Position: Managing director, Metal Storm Ltd., an Australian-owned defense technology company that has its U.S. headquarters in Arlington. Smith also has been chief executive of the company since February.
Career highlights: President and chief operating officer, SenSyTech Inc.; senior vice president, technology, Nu-Metrics Inc., a subsidiary of Quixote Corp.; general manager, Nu-Metrics; executive director, operations, Amphenol Corp.; and, senior program manager, General Electric Co.
Education: BS, mechanical engineering, U.S. Naval Academy; MBA, finance, Syracuse University.
Personal: Lives in Lorton.
How did you get to where you are?
My decision to actually go into business was based back when I was a Naval officer. I had been assigned to the position of program manager, and I was tasked with procuring a new training aircraft for the Naval training command. With that position, I had the opportunity to work with Beechcraft Aero Systems, which happens to be the contractor making the airplane (T-44) I was purchasing for the Navy. And when I had visibility into how business worked, especially corporations that were dealing with the U.S. government, I became somewhat infatuated with the business and business management. As a result of that, I made a decision to leave the military.
I searched for an opportunity to utilize my government contracting and procurement experience that I gained as program manager and was able to find a job at General Electric. One of the first things I did there was to become a contractor manager for a very large radar system. I began to work with the U.S. government and Department of Defense agencies, but now I was doing it from the perspective of a large defense contractor. . . . After being with GE for about three years, I was offered the opportunity to become the general manager of a very small start-up called Sensis Corp. This was my first real opportunity to be at the corporate business management level. But that was still a very small company. I began to realize that I needed to continue to push my own career toward opportunities where I could assume higher levels of responsibilities. I decided to leave Sensis and go back to GE.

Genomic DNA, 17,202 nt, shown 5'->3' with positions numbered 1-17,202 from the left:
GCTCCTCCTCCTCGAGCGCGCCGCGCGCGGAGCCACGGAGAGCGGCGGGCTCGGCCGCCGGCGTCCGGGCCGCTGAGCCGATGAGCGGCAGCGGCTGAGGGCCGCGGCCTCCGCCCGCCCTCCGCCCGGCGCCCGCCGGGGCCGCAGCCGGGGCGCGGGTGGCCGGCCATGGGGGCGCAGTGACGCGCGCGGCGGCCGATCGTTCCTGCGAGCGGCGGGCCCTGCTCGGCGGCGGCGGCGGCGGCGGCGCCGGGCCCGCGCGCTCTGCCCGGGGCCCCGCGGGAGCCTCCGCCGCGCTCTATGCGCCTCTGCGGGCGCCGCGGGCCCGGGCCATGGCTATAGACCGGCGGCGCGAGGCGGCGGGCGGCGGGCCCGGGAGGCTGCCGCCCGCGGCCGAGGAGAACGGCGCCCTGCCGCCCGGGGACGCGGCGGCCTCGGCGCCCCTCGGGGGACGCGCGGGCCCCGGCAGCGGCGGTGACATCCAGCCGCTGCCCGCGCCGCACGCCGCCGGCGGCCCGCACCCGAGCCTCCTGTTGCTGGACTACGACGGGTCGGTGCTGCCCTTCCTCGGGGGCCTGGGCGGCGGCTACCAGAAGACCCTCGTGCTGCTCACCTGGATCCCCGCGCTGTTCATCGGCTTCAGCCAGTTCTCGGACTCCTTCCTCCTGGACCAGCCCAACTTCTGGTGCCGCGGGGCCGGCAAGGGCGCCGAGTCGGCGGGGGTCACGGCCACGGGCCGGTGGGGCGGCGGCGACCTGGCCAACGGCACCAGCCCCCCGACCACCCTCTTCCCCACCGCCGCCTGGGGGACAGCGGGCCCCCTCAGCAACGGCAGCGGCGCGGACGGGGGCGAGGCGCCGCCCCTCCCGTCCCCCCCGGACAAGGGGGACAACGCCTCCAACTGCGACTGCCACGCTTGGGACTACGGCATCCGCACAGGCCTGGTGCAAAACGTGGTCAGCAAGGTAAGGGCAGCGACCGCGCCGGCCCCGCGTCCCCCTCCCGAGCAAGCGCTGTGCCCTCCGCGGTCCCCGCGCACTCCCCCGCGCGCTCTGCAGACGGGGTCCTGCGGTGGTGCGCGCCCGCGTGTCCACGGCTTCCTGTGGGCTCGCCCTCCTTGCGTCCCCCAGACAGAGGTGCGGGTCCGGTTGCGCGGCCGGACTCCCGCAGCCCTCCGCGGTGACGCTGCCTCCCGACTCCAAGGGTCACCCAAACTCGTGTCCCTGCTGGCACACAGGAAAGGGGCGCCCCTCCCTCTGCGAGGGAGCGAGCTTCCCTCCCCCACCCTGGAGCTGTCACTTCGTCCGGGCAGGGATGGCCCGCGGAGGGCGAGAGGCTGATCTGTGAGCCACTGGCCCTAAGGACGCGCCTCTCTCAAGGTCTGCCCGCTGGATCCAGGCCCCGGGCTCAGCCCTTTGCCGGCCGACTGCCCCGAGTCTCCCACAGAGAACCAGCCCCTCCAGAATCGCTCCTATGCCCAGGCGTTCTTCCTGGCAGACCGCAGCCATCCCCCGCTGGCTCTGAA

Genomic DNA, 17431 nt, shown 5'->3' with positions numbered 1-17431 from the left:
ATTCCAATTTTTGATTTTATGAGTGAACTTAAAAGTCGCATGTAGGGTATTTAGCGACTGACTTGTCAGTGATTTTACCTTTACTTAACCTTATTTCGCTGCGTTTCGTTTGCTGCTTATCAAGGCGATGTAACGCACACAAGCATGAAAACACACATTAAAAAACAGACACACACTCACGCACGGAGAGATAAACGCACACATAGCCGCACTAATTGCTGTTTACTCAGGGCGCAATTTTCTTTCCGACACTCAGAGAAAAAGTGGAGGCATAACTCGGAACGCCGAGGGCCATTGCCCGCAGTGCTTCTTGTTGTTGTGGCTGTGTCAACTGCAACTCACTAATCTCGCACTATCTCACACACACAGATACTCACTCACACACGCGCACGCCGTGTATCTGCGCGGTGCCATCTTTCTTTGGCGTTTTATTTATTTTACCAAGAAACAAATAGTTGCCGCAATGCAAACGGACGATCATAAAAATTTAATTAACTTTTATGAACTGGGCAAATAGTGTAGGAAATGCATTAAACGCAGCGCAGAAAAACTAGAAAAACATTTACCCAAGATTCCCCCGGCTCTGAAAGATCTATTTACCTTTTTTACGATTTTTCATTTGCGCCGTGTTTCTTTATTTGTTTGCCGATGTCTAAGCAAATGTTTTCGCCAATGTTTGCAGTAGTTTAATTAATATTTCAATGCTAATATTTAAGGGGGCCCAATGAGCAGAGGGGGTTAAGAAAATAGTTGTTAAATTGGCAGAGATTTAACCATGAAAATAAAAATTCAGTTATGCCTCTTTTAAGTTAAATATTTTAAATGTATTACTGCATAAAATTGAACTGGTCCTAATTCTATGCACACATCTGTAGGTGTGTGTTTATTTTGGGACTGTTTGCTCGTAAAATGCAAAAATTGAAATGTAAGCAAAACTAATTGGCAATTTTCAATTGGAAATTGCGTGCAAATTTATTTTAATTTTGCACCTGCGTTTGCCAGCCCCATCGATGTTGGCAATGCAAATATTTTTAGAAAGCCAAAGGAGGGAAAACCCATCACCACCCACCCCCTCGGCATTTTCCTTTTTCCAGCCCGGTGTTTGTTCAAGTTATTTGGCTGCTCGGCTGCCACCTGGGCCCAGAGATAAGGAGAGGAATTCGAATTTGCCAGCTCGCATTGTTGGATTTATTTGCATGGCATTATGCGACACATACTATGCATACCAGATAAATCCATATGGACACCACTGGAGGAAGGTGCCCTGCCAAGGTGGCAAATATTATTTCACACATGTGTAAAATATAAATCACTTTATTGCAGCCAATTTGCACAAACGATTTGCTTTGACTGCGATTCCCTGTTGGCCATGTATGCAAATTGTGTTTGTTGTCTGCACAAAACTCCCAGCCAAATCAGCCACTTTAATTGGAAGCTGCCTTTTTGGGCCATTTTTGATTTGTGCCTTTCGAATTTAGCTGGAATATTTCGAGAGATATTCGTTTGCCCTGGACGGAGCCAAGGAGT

I was offered a program management position, which allowed me to have responsibility over much higher dollar values and more direct reports. I worked my way up to a $1.6 billion program, which was in a combat system for the Seawolf submarine. This was a tremendous period of growth for me because being at a very large company like GE you become a more experienced manager. . . . At the end of a large program that I was managing, I sort of stopped and assessed my career and decided to do something outside of the DOD and outside of a defense contractor. I needed to extend my breadth as a manager so I accepted a job as a senior operations manager for a large manufacturing company.
At this point, I wanted to manage my career with the goal of eventually becoming the CEO of a company. I needed to work my way up from being an experienced vice president at Amphenol to being a senior vice president and manage multiple companies, and then moving from that to president and chief operations officer put me in the proper position with ample background and experience to become CEO. So becoming the CEO of Metal Storm after 25 years of managing my career was an achievement of a major goal that I had set for myself quite some time ago.
-- Judith Mbuya